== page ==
2013 Lexus GS 450h Review — Review

2013 Lexus GS 450h Review Behind the Wheel ZipRage-3


2012 Lexus GS 450h


A luxury sedan requires a big-beefy V-8, right? Wrong, the 338-horsepower GS 450h has replaced the V-8-powered, 342-hp GS 460 and the 340-hp GS 450h and offers better gas mileage as well as massively improved handling.

The GS 450h gets a second-gen version of the Lexus Hybrid Drive. The gas portion of the power-split hybrid system is a 286 hp, 3.5-liter V-6 that operates on the Atkinson cycle and has an upgraded D-4S direct/port injection system. A 200-hp motor handles regenerative braking and movement and a 180-hp motor acts as the generator, engine starter and speed controller on the electric side. A continously variable transmission is accountable for keeping the 2013 GS hybrid moving whether it is on electric, gas or a blend of the two. All that efficiency combined allows the 2013 GS 450h to get 29 mpg in the city and 34 mpg highway.

The Lexus Hybrid Drive system CVT though somewhat uninspiring in the twisties even with paddle shifters, works quite well in normal driving situations. The GS hybrid offers several driving modes including; Eco, Normal, Sport, and Sport+ settings on the Drive Mode knob as well as separate Snow and EV buttons. In EV mode, the car can coast at up to 40 mph on the electric motor alone and in Snow mode the throttle action is dulled significantly to help in icy conditions.

As a luxury sedan we would expect the GS 450h should accelerate flawlessly, and it does making the run from 0-60 mph in 6.0 seconds and completing the quarter mile in 14.6 seconds. To accelerate so brutishly, of course, kind of defeats the purpose as the cars six-cylinders are forced to 6000 rpm for peak horsepower as the car’s CVT wails away and gas mileage plumets, never-the-less if you have to the car will go.

With the Drive Mode selector in Sport+ the car engages Adaptive Variable Suspension (shock dampening), tightens the steering, and sharpens throttle response and the car despite its heft is surprisingly well-mannered. Simply put, it does not feel heavy in the twisties. The roadholding capabilities feel rather un-Lexus-like and that is thanks to some very nice enhancements like wider tracks, a 14% stiffer body, an all-new double A-arm front and multi-link rear suspension and traction management electronic.

Improving handling often degrades ride quality, not so with the GS 450h. The GS hybrid easily soaks up the road and road and wind noise are minimal. Even the Sport+ mode is comfortable enough that it could be used for everyday driving.

The GS hybrid’s Luxury Package is magnificent and the first thing you notice when you sit behind the wheel are the 18-way power front seats, they are fantastic. It is immediately clear that a very high level of importance was placed on improving occupant comfort and it shows. Throw the car in Sport+ and adjust the side bolsters for improved torso containment and you have a truly fantastic ride in the foothills. Put it in Eco and relax the bolsters and you are riding in comfort and ease to the office. The car offers luxury and comfort in every setting.

Another notable feature inside the cabin the matte bamboo trim. Bamboo, likely chosen to appeal to greenies, has an awesome texture and the matte finish really adds to the interior. It looks much fresher than your standard glossy dark wood interior and it actually feels like wood seeing as it isn’t covered in a quarter inch of lacquer.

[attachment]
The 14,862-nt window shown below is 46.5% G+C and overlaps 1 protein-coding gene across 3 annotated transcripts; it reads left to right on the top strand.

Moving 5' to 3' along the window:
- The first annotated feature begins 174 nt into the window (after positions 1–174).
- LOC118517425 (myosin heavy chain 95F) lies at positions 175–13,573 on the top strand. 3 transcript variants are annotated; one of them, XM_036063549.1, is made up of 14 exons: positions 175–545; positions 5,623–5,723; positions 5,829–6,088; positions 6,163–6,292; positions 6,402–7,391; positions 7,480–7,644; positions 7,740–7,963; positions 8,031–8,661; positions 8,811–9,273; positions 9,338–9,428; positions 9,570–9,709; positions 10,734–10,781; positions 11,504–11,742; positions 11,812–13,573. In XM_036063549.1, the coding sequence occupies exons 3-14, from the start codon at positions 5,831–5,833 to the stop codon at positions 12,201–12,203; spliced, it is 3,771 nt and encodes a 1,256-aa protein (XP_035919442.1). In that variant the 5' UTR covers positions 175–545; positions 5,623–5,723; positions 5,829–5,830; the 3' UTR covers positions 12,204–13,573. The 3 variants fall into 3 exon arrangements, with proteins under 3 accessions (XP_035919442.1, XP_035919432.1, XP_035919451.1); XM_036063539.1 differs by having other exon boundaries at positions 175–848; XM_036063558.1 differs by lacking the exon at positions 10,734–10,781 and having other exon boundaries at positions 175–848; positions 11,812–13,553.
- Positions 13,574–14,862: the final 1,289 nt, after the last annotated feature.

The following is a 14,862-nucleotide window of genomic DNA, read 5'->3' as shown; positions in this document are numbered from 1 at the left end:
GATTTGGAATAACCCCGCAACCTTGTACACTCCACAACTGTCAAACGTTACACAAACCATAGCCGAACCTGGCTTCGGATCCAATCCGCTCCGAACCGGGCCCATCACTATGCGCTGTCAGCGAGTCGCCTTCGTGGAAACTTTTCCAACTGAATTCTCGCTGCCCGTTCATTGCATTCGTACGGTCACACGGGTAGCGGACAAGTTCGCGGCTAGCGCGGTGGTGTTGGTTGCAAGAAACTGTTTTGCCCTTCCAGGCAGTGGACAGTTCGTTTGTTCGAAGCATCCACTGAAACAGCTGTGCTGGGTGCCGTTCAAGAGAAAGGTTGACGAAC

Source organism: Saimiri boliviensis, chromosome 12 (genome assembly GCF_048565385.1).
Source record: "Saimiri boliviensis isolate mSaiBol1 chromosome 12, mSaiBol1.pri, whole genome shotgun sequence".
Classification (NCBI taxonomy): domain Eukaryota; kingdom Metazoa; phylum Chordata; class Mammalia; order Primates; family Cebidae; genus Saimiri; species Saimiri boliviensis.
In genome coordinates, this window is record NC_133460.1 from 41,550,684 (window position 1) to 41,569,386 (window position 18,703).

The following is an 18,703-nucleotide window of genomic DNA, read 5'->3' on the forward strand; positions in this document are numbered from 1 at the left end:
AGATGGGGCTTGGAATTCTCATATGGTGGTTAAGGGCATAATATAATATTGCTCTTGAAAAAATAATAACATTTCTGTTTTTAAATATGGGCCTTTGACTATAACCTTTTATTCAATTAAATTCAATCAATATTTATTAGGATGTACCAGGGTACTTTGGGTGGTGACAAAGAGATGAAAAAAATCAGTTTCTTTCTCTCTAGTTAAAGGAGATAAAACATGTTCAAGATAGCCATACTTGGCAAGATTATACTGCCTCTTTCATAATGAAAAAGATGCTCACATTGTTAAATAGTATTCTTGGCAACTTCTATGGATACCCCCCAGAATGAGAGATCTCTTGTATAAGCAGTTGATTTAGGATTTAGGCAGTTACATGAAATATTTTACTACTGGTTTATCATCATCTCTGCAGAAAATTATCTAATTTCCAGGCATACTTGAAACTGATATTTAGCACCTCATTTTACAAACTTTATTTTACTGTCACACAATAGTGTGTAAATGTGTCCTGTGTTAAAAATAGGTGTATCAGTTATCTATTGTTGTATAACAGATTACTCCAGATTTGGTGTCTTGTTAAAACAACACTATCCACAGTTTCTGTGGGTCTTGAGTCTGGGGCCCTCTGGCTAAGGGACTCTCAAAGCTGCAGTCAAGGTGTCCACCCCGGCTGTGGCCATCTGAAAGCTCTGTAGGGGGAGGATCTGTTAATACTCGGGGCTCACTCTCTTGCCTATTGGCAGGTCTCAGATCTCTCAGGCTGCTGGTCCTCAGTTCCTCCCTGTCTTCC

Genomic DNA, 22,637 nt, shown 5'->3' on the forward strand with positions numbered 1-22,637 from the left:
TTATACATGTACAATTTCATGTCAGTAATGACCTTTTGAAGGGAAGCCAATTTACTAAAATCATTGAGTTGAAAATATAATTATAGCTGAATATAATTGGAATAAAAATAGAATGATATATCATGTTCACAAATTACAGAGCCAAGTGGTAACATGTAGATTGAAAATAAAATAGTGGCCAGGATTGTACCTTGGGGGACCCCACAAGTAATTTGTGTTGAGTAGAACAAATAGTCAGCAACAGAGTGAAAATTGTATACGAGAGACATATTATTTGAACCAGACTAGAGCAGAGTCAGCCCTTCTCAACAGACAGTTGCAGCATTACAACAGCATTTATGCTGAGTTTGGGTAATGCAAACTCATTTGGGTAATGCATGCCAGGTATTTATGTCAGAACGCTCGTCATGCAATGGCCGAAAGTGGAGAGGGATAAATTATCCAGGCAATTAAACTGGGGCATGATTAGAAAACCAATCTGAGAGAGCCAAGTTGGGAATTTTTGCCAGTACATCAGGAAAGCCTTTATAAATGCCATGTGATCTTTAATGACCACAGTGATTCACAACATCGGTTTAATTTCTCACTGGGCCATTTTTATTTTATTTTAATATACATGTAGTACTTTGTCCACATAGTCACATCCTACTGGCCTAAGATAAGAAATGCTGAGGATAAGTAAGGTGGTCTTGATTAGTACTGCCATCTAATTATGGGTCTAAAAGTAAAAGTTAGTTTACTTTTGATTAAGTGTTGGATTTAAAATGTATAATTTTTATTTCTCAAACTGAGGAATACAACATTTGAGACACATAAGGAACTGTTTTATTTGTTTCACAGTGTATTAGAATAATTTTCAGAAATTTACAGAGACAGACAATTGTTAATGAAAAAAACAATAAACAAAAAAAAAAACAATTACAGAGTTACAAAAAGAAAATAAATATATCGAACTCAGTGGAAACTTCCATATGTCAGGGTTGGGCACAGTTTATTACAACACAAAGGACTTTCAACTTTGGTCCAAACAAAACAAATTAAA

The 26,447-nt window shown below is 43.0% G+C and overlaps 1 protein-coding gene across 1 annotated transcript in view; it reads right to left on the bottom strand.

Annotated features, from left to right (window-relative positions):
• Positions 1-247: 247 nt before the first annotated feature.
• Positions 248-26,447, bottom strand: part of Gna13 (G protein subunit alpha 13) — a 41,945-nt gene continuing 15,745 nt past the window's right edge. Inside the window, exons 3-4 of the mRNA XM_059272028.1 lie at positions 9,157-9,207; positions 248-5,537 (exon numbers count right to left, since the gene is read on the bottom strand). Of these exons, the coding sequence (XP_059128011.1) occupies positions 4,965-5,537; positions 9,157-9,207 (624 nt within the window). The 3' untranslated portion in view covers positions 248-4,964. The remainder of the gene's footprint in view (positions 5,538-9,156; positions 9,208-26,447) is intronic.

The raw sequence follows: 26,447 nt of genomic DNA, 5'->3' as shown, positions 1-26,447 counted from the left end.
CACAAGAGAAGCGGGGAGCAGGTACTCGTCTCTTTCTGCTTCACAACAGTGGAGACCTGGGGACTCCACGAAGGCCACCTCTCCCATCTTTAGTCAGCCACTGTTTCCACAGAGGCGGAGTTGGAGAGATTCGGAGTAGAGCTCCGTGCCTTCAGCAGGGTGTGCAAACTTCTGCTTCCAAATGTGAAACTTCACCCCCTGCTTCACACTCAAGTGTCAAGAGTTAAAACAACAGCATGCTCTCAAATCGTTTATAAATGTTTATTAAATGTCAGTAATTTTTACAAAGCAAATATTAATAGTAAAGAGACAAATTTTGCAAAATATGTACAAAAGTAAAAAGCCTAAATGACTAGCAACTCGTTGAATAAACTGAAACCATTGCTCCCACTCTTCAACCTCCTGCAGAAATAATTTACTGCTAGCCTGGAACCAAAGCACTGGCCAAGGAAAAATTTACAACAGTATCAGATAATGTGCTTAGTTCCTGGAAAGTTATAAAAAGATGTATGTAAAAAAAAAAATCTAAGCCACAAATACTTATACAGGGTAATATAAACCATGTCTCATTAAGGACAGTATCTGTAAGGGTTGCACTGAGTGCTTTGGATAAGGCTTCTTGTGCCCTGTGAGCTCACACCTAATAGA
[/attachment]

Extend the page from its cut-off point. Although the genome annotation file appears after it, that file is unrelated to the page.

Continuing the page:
Along with luxury comes a pretty heavy helping of technology, all surrounding the giant multimedia screen dead center in the dash. The 12.3-inch display is included with the optional navigation system and is recessed within the dashboard nicely and features a very well-implemented and user-friendly interface.

The controller for the screen is a joystick type pad that moves a pointer and uses haptic feedback to identify active areas on the screen. It is the same system used in the CT200h I reviewed recently and it is a system I have grown quite fond of. Voice command works well if you prefer it to physical controllers. You can place calls by contact name via a Bluetooth-paired phone and you can play music by artist or album name as well. Via an Enform app on my iPhone I could use in-dash apps including OpenTable, Yelp and Bing search.

My car included the Mark Levinson audio option, which boasts an impressive 17 speakers and 835 watts. The system utilizes Harman International’s GreenEdge speakers which are designed to produce quality sound with less power. Sound quality from the system was outstanding.

The 2013 Lexus GS 450h is an eye-opening view into the future of luxury proving that when used correctly fuel economy, technology and luxury can work in harmony.


A luxury sedan that gets 30 mpg but will still do 0-60 mph in 6 seconds. Not bad.


My GS 450h started at $58,950 and after adding the Luxury package, blind spot monitor, Mark Levinson premium audio, navigation and a parking assist system the final rolling price was $69,754.


The 2013 Lexus GS 450h is a technology power house, offering fantastic fuel economy for its class with its hybrid drive system all while giving drivers the convenience, luxury and comfort they have come to expect.



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